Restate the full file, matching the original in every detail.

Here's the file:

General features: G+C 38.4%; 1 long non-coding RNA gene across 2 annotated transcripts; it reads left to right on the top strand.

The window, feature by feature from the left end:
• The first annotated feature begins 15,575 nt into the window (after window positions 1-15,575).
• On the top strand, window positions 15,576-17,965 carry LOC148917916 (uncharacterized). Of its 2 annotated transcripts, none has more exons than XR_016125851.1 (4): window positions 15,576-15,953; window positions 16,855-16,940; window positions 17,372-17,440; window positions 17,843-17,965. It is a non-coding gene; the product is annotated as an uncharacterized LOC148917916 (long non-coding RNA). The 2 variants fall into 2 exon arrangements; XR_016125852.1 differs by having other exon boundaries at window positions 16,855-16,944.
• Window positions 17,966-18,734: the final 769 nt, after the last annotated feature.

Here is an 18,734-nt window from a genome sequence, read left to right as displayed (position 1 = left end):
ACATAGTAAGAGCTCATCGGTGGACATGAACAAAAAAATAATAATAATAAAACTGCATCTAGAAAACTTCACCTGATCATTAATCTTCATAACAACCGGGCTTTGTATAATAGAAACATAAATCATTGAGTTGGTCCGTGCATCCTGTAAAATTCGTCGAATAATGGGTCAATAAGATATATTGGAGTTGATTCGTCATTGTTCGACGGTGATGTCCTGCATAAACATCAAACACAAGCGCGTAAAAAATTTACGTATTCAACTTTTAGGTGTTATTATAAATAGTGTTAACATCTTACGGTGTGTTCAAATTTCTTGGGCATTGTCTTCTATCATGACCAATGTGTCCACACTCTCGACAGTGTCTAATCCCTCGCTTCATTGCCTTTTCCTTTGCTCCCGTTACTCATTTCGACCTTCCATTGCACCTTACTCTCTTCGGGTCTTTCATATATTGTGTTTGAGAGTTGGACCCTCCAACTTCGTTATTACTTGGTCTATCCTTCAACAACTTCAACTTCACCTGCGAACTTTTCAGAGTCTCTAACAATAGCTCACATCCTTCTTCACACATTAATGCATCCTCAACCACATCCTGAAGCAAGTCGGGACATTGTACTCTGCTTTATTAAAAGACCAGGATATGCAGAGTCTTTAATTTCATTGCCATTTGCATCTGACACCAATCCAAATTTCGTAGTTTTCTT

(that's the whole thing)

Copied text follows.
General features: G+C 38.4%; 1 long non-coding RNA gene across 2 annotated transcripts; it reads left to right on the top strand.

The window, feature by feature from the left end:
• The first annotated feature begins 15,575 nt into the window (after window positions 1-15,575).
• On the top strand, window positions 15,576-17,965 carry LOC148917916 (uncharacterized). Of its 2 annotated transcripts, none has more exons than XR_016125851.1 (4): window positions 15,576-15,953; window positions 16,855-16,940; window positions 17,372-17,440; window positions 17,843-17,965. It is a non-coding gene; the product is annotated as an uncharacterized LOC148917916 (long non-coding RNA). The 2 variants fall into 2 exon arrangements; XR_016125852.1 differs by having other exon boundaries at window positions 16,855-16,944.
• Window positions 17,966-18,734: the final 769 nt, after the last annotated feature.

Here is an 18,734-nt window from a genome sequence, read left to right as displayed (position 1 = left end):
ACATAGTAAGAGCTCATCGGTGGACATGAACAAAAAAATAATAATAATAAAACTGCATCTAGAAAACTTCACCTGATCATTAATCTTCATAACAACCGGGCTTTGTATAATAGAAACATAAATCATTGAGTTGGTCCGTGCATCCTGTAAAATTCGTCGAATAATGGGTCAATAAGATATATTGGAGTTGATTCGTCATTGTTCGACGGTGATGTCCTGCATAAACATCAAACACAAGCGCGTAAAAAATTTACGTATTCAACTTTTAGGTGTTATTATAAATAGTGTTAACATCTTACGGTGTGTTCAAATTTCTTGGGCATTGTCTTCTATCATGACCAATGTGTCCACACTCTCGACAGTGTCTAATCCCTCGCTTCATTGCCTTTTCCTTTGCTCCCGTTACTCATTTCGACCTTCCATTGCACCTTACTCTCTTCGGGTCTTTCATATATTGTGTTTGAGAGTTGGACCCTCCAACTTCGTTATTACTTGGTCTATCCTTCAACAACTTCAACTTCACCTGCGAACTTTTCAGAGTCTCTAACAATAGCTCACATCCTTCTTCACACATTAATGCATCCTCAACCACATCCTGAAGCAAGTCGGGACATTGTACTCTGCTTTATTAAAAGACCAGGATATGCAGAGTCTTTAATTTCATTGCCATTTGCATCTGACACCAATCCAAATTTCGTAGTTTTCTT